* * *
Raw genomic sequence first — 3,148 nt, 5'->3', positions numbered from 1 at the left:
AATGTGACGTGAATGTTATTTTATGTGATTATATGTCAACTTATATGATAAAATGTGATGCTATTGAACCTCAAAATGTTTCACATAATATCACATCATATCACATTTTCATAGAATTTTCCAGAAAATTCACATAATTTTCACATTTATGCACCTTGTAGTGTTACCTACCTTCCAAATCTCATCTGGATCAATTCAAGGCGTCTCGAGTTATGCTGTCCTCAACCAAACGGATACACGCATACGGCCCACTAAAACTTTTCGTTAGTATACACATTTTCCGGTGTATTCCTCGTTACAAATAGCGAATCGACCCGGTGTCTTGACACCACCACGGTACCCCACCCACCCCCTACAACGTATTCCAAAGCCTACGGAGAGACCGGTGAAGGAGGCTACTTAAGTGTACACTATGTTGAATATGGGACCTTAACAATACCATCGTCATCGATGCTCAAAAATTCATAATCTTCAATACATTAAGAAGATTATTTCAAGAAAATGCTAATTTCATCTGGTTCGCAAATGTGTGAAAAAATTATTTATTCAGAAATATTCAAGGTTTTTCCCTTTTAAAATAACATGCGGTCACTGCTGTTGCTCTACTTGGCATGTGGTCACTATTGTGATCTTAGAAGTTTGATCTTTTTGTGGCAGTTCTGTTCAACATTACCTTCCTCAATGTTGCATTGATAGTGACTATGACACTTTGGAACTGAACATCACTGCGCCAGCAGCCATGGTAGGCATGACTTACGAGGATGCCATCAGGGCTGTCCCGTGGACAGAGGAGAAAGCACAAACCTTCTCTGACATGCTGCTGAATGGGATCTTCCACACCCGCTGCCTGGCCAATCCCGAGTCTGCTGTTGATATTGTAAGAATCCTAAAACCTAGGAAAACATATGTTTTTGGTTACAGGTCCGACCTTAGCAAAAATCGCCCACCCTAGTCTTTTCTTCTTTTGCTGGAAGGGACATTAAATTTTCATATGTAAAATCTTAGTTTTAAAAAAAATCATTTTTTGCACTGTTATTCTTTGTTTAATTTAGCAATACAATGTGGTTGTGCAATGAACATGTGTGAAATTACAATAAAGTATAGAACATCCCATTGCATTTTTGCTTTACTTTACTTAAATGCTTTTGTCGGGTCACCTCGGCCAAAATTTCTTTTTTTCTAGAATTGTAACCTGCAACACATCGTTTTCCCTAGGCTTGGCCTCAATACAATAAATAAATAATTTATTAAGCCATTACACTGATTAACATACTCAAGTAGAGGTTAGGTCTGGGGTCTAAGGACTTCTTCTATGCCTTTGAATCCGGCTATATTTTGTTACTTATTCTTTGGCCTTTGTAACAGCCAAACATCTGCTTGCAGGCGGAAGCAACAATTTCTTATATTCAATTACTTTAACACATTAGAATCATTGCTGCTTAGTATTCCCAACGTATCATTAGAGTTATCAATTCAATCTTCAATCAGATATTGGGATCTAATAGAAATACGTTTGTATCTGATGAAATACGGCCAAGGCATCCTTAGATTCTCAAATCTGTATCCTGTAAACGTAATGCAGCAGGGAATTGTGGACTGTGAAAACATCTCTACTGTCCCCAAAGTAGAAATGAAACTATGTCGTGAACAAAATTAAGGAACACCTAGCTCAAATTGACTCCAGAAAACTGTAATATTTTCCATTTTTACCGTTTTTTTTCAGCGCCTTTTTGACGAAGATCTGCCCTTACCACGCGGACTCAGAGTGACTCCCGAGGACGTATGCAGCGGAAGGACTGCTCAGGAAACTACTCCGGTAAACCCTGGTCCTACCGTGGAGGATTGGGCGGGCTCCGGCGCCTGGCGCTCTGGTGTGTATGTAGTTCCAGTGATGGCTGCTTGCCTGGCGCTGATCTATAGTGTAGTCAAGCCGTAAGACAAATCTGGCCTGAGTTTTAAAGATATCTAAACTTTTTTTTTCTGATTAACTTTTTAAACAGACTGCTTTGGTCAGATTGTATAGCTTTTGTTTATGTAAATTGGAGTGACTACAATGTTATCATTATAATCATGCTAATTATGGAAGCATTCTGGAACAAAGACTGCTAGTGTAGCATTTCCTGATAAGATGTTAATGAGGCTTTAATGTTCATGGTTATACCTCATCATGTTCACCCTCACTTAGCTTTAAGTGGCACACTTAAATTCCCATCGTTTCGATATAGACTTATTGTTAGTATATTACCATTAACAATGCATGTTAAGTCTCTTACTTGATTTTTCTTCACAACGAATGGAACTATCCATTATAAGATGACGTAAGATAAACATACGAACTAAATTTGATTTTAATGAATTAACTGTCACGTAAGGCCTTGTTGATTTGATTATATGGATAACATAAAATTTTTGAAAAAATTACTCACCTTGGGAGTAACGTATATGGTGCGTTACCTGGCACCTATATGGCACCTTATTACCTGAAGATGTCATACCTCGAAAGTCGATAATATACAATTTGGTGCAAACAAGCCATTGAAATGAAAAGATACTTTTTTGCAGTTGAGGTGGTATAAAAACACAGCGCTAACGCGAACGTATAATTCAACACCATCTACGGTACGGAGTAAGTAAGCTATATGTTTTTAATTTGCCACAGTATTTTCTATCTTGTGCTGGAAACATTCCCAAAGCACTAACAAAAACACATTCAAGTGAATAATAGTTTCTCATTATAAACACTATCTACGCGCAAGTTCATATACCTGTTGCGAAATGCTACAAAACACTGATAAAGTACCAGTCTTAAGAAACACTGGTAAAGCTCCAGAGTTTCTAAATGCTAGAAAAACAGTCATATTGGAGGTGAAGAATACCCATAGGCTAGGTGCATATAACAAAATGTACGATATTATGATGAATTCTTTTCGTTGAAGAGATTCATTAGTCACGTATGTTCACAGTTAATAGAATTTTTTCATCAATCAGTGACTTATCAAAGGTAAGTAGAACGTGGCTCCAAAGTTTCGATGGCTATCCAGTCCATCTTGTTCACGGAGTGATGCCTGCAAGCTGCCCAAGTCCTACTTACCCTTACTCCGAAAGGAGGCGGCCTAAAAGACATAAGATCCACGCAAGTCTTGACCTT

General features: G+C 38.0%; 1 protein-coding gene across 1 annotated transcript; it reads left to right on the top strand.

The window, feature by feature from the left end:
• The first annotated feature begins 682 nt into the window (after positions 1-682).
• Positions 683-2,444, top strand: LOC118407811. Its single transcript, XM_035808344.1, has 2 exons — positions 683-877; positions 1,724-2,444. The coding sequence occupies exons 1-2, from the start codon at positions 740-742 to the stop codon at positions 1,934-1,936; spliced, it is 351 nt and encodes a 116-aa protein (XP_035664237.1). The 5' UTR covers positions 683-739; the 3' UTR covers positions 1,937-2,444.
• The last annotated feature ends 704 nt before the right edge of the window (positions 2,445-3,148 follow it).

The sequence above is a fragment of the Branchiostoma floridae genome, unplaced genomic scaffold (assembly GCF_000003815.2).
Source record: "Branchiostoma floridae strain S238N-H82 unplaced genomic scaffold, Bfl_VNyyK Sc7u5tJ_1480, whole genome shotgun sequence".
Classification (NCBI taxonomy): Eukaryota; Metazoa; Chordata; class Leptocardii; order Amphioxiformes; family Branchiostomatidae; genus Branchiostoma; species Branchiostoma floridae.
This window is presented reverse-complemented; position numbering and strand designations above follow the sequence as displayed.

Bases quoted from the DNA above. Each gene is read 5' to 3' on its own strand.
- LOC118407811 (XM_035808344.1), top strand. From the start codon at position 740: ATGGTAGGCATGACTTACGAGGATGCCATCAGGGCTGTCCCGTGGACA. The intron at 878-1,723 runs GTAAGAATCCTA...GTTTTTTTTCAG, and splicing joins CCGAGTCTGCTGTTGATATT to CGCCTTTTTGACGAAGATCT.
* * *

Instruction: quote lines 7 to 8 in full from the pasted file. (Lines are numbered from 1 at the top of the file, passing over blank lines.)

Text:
• The last annotated feature ends 704 nt before the right edge of the window (positions 2,445-3,148 follow it).

The sequence above is a fragment of the Branchiostoma floridae genome, unplaced genomic scaffold (assembly GCF_000003815.2).